Recovery of native grass biodiversity by sowing on former croplands: Is weed suppression a feasible goal for grassland restoration?

Péter Török, Tamás Miglécz, Orsolya Valkó, András Kelemen, Balázs Deák, Szabolcs Lengyel, Béla Tóthmérész

Research output: Contribution to journalArticle

31 Citations (Scopus)


Grassland restoration on former croplands offers good opportunity to mitigate the loss of grassland biodiversity. Weed suppression can be another benefit, which becomes increasingly important because of the high recent rate of abandonment of arable lands in Central and Eastern Europe. Our aim was to evaluate the usefulness of sowing two low-diversity seed mixtures followed by annual mowing, a frequently used restoration technique, in weed suppression. We found that rapidly forming cover of sown grasses effectively suppressed short-lived weeds and their germination except in the first year. The detected dense seed bank of short-lived weeds points out the possibility and threat of later weed infestation. In the short run perennial weeds cannot be suppressed easily by sowing and annual mowing. We found that the effectiveness of seed sowing followed by mowing in weed suppression can be different on sites with different history or seed mixture. Rapidly establishing perennial weeds, such as Agropyron species were only detected in former alfalfa fields; Cirsium arvense was found in former cereal and sunflower fields but not in former alfalfa fields. We found that the rate of weed suppression and success was influenced by the seed mixtures used. In several alkali restorations the high proportion of perennial weeds was detected in year 3. In loess restorations, much lower scores were typical. This was likely caused by the different seed mixture used. The loess seed mixture contained seeds of a clonally spreading tall-grass, Bromus inermis, which could compete more effectively with clonally spreading weeds, than could short grass species with or without tussock forming. Our findings indicate that post-restoration management require carefully designed actions that are fine-tuned addressing specific threats at the site level.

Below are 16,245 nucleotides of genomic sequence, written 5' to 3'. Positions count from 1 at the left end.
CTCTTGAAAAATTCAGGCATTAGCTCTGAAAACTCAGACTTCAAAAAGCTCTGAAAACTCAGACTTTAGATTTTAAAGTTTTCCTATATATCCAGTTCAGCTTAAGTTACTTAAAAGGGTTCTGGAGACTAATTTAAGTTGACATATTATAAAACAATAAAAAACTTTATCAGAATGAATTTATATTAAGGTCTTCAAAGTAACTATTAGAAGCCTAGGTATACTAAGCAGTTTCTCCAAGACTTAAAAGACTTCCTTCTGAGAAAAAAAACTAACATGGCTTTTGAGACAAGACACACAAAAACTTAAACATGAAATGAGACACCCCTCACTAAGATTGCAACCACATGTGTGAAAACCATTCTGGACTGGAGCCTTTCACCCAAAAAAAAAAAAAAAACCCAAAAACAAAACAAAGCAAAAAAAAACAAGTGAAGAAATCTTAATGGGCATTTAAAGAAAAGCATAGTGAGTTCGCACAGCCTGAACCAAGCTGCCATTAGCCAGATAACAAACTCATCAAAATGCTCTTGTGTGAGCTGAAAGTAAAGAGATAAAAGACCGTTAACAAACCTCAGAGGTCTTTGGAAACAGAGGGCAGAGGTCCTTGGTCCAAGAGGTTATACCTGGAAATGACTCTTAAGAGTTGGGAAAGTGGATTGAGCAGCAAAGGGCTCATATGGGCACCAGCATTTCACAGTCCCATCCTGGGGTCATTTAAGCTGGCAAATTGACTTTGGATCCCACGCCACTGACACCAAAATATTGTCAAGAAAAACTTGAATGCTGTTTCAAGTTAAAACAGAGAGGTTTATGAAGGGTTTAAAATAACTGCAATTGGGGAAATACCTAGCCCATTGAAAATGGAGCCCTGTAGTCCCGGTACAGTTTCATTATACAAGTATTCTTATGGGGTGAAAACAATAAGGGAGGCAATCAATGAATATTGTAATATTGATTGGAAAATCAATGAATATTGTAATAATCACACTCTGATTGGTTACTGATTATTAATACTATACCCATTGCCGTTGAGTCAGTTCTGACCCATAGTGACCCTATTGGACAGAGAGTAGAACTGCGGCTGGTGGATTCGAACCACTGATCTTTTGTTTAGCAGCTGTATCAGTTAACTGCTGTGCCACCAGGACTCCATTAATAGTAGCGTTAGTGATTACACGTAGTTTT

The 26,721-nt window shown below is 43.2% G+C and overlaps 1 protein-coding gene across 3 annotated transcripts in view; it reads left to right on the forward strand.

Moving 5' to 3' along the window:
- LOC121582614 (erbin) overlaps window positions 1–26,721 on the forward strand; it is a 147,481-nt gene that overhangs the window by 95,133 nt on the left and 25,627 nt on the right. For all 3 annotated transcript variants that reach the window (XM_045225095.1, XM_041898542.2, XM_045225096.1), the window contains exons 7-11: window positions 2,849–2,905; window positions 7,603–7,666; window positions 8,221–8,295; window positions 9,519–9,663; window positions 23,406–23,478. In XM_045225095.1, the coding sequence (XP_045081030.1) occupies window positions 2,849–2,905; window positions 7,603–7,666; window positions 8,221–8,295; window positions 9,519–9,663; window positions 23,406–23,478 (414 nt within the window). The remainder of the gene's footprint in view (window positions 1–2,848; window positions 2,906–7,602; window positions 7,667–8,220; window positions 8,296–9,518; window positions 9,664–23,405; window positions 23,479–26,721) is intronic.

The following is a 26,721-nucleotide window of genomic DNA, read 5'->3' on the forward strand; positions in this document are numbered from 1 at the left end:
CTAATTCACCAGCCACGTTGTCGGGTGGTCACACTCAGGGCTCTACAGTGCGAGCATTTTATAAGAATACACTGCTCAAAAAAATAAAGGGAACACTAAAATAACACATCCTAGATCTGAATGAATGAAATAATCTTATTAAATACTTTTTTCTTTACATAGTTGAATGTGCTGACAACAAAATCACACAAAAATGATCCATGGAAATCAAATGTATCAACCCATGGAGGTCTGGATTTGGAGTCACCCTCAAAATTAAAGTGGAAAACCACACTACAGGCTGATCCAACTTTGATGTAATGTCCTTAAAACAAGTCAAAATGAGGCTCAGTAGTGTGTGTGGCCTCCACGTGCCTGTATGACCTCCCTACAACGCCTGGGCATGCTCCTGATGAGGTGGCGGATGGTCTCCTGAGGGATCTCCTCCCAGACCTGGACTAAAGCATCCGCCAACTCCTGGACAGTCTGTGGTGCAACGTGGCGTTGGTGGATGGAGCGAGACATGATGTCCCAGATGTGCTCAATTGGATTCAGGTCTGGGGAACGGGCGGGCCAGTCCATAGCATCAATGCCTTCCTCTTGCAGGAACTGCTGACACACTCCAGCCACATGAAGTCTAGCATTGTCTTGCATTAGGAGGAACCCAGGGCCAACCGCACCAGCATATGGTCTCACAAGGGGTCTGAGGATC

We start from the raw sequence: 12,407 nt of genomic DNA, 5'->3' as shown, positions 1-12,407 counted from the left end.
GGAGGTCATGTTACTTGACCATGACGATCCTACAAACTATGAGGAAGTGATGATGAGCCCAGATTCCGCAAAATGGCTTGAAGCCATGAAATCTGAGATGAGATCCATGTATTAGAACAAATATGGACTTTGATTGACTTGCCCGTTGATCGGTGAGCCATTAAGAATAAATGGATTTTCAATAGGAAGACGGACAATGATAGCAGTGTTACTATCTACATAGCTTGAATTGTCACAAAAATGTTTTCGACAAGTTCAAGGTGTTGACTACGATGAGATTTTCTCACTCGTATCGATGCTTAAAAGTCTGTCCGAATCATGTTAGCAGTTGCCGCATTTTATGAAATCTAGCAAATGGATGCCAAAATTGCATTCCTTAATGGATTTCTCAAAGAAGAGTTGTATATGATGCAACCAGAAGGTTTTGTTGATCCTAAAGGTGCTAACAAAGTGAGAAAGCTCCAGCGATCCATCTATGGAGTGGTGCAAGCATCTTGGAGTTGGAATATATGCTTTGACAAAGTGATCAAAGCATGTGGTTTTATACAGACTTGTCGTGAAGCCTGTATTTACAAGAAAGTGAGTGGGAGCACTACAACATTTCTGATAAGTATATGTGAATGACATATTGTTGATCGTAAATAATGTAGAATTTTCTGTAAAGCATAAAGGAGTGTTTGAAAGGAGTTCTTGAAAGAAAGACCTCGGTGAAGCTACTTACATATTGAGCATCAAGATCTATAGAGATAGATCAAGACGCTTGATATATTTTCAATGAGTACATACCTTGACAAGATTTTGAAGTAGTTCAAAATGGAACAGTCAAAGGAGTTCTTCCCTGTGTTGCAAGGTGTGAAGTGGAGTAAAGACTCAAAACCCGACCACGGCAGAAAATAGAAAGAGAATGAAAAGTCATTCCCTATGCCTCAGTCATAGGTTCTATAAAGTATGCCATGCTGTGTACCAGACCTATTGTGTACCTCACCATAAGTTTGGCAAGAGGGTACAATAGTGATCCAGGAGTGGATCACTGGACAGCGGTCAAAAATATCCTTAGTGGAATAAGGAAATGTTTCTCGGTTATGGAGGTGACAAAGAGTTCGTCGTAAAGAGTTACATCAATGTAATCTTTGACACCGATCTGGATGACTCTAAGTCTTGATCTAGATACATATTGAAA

Original languageEnglish
Pages (from-to)41-48
Number of pages8
JournalJournal for Nature Conservation
Issue number1
Publication statusPublished - Jan 1 2012


  • Cropland
  • Establishment success
  • Plant trait
  • Seed sowing
  • Succession
  • Weed suppression

ASJC Scopus subject areas

  • Ecology
  • Nature and Landscape Conservation

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